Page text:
Hey Dude

Ultimately it doesn’t matter, because this is a comedy like Groundhog Day or Sliding Doors in that the sci-fi/fantasy aspect is a means to an end, not a thing to be queried in itself. But in those films the change only affected our hero: in Groundhog Day, Bill Murray is the only one in the time loop; in Sliding Doors, it’s only Gwyneth Paltrow’s life that’s significantly different (and none of the characters are even aware there are two versions of events). In Yesterday, Jack isn’t the only person this happened to, which emphasises the “what happened?” question. Why did it affect most people, but not these few? Why is so much of the world the same, but random things are missing? The film doesn’t care — it’s not about that — but, with the narrative choices the storytellers have made, it invites these kinds of wonderings.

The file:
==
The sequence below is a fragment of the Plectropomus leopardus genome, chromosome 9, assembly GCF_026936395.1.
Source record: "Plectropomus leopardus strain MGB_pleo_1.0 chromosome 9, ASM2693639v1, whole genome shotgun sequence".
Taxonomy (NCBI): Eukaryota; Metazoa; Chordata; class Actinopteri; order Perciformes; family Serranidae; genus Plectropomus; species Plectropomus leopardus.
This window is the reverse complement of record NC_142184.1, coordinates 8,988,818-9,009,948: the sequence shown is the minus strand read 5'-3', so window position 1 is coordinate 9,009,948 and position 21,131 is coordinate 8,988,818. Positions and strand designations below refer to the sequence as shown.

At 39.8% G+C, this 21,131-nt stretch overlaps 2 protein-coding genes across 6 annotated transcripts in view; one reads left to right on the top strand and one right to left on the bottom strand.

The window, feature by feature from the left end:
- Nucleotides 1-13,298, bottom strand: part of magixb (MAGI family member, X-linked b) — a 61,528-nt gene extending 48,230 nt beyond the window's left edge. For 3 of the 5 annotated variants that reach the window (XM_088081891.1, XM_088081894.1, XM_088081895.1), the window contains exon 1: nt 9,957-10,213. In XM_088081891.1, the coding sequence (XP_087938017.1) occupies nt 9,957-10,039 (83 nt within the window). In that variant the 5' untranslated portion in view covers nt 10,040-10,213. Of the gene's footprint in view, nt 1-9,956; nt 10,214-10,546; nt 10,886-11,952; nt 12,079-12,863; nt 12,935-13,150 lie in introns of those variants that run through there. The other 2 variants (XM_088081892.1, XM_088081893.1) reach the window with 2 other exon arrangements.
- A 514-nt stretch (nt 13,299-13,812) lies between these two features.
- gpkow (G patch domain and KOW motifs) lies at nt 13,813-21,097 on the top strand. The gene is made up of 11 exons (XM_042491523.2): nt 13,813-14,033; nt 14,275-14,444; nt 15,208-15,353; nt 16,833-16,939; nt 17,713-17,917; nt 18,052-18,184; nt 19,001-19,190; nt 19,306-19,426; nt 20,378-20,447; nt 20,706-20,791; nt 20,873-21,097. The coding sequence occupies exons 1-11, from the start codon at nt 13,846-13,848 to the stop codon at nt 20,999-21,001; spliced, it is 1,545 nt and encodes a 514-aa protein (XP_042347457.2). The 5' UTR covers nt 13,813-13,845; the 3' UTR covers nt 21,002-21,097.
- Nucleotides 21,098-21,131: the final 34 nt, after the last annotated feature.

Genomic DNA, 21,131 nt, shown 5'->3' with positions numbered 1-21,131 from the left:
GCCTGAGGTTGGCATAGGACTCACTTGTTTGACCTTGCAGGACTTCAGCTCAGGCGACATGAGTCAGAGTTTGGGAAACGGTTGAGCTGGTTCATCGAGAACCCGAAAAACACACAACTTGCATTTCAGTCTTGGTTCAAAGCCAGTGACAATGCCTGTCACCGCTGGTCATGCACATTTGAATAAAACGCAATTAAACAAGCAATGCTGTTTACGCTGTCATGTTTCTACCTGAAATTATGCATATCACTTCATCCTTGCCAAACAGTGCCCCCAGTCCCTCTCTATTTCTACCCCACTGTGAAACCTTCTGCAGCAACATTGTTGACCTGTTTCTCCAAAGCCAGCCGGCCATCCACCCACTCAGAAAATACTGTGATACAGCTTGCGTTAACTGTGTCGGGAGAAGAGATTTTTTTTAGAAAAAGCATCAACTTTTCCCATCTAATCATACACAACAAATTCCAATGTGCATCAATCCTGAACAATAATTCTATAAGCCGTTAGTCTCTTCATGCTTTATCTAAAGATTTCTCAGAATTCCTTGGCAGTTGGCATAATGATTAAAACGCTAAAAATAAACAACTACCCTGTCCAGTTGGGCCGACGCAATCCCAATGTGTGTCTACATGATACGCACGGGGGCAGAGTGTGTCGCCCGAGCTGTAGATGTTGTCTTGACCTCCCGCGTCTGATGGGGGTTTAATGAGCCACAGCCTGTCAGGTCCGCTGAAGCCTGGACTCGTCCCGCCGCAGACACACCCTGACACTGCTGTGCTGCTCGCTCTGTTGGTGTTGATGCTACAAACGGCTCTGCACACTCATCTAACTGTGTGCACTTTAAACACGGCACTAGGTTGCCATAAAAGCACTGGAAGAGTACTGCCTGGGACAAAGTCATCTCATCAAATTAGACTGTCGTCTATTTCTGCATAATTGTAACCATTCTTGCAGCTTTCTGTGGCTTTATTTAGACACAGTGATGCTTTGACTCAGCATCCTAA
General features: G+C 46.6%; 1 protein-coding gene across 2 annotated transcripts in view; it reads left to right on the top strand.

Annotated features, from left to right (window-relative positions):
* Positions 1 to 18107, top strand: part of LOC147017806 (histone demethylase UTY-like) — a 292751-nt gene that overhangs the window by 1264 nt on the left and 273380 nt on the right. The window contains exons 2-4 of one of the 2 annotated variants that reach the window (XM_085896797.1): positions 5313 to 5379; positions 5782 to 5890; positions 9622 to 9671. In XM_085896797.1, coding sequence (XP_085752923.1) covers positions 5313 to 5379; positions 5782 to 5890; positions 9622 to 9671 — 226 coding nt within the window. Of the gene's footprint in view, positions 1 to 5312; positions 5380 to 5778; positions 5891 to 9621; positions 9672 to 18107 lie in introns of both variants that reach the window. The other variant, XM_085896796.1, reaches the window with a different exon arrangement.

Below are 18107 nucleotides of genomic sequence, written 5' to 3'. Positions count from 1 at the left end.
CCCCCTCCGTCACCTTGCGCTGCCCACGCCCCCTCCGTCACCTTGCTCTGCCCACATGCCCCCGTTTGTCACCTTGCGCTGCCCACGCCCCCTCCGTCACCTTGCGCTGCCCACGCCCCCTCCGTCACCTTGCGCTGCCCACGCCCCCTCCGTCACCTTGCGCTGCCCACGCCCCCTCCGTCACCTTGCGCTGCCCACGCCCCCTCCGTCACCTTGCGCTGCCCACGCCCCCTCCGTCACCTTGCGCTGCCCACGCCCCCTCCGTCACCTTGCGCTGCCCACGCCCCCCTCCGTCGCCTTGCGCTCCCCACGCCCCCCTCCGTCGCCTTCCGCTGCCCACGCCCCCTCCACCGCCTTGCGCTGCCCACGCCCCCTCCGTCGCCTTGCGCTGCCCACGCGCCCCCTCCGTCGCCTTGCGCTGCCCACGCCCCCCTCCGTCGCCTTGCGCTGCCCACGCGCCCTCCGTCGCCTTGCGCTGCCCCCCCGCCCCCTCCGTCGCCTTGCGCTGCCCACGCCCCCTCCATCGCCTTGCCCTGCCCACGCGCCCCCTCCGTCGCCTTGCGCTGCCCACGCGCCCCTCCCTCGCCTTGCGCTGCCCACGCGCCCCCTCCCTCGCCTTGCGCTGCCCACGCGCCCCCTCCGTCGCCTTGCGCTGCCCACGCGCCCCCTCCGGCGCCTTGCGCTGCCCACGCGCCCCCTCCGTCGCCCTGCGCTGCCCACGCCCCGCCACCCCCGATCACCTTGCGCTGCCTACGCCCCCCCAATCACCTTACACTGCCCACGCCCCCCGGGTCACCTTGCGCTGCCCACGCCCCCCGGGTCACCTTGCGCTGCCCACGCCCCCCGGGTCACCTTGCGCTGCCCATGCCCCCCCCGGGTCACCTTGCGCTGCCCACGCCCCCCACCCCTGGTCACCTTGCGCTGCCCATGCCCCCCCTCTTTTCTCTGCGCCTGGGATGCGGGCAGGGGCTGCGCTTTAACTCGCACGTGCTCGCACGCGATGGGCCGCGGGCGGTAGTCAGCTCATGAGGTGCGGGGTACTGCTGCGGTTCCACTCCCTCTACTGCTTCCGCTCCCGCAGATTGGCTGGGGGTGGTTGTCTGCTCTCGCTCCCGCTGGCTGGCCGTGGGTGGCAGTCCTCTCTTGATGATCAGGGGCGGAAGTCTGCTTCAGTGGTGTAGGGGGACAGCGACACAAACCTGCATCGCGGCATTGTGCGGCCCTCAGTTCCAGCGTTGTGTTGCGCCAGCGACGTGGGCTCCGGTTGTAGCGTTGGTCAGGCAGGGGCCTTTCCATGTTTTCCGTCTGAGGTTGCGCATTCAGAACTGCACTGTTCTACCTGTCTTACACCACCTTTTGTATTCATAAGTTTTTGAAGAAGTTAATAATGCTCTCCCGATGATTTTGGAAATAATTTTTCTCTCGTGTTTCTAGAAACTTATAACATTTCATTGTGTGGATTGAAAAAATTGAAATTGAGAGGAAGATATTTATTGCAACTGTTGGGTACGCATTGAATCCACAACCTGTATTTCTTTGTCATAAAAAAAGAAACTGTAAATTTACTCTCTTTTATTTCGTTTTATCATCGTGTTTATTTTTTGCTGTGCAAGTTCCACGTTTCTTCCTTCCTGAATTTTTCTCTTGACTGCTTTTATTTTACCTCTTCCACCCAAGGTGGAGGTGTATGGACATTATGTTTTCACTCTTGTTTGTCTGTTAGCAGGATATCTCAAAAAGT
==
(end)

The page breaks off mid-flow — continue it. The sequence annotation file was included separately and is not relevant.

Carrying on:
That is, unless you just switch off and let it be a pleasant bit of fluff about a guy becoming famous with borrowed music while finally realising that the girl who’s wasted her life waiting for him to realise she loves him, er, loves him (Jack doesn’t deserve Lily James). Yeah, it’s mostly predictable, but that’s part of the comfort factor. There’s some good music, some likeable performances, and a general amiability to its tone. Let it be, indeed.

3 out of 5

Yesterday is available on Sky Cinema from today. (Maybe I should’ve reviewed it tomorrow…)